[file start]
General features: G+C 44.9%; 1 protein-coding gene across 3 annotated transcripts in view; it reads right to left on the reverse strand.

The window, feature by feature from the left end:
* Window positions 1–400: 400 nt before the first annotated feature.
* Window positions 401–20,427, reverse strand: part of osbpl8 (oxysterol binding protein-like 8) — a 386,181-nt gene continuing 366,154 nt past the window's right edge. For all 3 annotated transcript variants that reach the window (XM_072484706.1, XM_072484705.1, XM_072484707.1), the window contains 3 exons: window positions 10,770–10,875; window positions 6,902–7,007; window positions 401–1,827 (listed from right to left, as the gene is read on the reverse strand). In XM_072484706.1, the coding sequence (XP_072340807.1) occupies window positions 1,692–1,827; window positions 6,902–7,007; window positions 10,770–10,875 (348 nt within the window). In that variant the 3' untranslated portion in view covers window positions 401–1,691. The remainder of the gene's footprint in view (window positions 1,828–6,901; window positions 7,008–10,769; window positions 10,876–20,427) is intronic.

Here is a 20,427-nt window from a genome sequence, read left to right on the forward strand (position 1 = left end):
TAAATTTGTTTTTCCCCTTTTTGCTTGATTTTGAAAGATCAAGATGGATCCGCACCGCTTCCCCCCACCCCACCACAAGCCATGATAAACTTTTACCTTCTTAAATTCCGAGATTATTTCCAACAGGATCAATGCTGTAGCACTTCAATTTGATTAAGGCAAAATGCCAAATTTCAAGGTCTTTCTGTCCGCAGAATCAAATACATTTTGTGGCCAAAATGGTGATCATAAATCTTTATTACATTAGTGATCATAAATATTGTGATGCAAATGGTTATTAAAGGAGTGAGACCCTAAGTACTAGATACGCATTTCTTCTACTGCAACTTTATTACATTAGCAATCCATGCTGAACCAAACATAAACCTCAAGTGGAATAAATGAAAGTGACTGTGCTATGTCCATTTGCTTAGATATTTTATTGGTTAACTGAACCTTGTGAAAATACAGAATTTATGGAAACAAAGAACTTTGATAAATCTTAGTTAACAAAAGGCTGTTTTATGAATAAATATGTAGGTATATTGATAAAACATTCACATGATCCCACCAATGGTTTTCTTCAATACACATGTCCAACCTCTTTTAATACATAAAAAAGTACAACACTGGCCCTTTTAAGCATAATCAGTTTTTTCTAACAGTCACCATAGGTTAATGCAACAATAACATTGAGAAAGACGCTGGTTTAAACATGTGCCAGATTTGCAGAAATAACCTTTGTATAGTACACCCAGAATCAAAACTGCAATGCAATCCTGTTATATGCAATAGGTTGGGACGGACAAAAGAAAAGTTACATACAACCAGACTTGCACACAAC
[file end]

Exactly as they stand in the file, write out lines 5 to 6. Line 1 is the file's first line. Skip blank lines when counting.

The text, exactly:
Here is a 20,427-nt window from a genome sequence, read left to right on the forward strand (position 1 = left end):
TAAATTTGTTTTTCCCCTTTTTGCTTGATTTTGAAAGATCAAGATGGATCCGCACCGCTTCCCCCCACCCCACCACAAGCCATGATAAACTTTTACCTTCTTAAATTCCGAGATTATTTCCAACAGGATCAATGCTGTAGCACTTCAATTTGATTAAGGCAAAATGCCAAATTTCAAGGTCTTTCTGTCCGCAGAATCAAATACATTTTGTGGCCAAAATGGTGATCATAAATCTTTATTACATTAGTGATCATAAATATTGTGATGCAAATGGTTATTAAAGGAGTGAGACCCTAAGTACTAGATACGCATTTCTTCTACTGCAACTTTATTACATTAGCAATCCATGCTGAACCAAACATAAACCTCAAGTGGAATAAATGAAAGTGACTGTGCTATGTCCATTTGCTTAGATATTTTATTGGTTAACTGAACCTTGTGAAAATACAGAATTTATGGAAACAAAGAACTTTGATAAATCTTAGTTAACAAAAGGCTGTTTTATGAATAAATATGTAGGTATATTGATAAAACATTCACATGATCCCACCAATGGTTTTCTTCAATACACATGTCCAACCTCTTTTAATACATAAAAAAGTACAACACTGGCCCTTTTAAGCATAATCAGTTTTTTCTAACAGTCACCATAGGTTAATGCAACAATAACATTGAGAAAGACGCTGGTTTAAACATGTGCCAGATTTGCAGAAATAACCTTTGTATAGTACACCCAGAATCAAAACTGCAATGCAATCCTGTTATATGCAATAGGTTGGGACGGACAAAAGAAAAGTTACATACAACCAGACTTGCACACAAC